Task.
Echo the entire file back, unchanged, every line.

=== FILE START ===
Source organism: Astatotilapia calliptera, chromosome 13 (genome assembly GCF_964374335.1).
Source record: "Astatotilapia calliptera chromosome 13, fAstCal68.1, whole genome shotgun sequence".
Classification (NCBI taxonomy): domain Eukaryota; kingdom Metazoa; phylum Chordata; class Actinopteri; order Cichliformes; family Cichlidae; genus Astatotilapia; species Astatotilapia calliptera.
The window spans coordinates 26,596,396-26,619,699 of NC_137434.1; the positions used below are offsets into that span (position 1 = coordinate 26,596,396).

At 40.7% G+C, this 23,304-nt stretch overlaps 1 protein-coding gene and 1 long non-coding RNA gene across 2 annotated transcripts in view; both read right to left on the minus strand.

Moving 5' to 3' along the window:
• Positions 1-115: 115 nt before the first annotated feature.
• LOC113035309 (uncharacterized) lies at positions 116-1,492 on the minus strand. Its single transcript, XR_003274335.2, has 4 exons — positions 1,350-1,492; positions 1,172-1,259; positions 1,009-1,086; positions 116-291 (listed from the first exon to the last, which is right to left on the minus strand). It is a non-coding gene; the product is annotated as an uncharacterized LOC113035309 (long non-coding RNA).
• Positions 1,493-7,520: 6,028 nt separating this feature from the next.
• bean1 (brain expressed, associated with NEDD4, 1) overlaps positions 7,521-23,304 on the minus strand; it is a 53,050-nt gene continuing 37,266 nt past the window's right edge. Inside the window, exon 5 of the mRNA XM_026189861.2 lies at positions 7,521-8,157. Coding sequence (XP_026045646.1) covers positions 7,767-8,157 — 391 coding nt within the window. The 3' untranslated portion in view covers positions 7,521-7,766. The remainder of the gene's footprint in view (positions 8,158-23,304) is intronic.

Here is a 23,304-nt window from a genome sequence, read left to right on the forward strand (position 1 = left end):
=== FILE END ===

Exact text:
Source organism: Astatotilapia calliptera, chromosome 13 (genome assembly GCF_964374335.1).
Source record: "Astatotilapia calliptera chromosome 13, fAstCal68.1, whole genome shotgun sequence".
Classification (NCBI taxonomy): domain Eukaryota; kingdom Metazoa; phylum Chordata; class Actinopteri; order Cichliformes; family Cichlidae; genus Astatotilapia; species Astatotilapia calliptera.
The window spans coordinates 26,596,396-26,619,699 of NC_137434.1; the positions used below are offsets into that span (position 1 = coordinate 26,596,396).

At 40.7% G+C, this 23,304-nt stretch overlaps 1 protein-coding gene and 1 long non-coding RNA gene across 2 annotated transcripts in view; both read right to left on the minus strand.

Moving 5' to 3' along the window:
• Positions 1-115: 115 nt before the first annotated feature.
• LOC113035309 (uncharacterized) lies at positions 116-1,492 on the minus strand. Its single transcript, XR_003274335.2, has 4 exons — positions 1,350-1,492; positions 1,172-1,259; positions 1,009-1,086; positions 116-291 (listed from the first exon to the last, which is right to left on the minus strand). It is a non-coding gene; the product is annotated as an uncharacterized LOC113035309 (long non-coding RNA).
• Positions 1,493-7,520: 6,028 nt separating this feature from the next.
• bean1 (brain expressed, associated with NEDD4, 1) overlaps positions 7,521-23,304 on the minus strand; it is a 53,050-nt gene continuing 37,266 nt past the window's right edge. Inside the window, exon 5 of the mRNA XM_026189861.2 lies at positions 7,521-8,157. Coding sequence (XP_026045646.1) covers positions 7,767-8,157 — 391 coding nt within the window. The 3' untranslated portion in view covers positions 7,521-7,766. The remainder of the gene's footprint in view (positions 8,158-23,304) is intronic.

Here is a 23,304-nt window from a genome sequence, read left to right on the forward strand (position 1 = left end):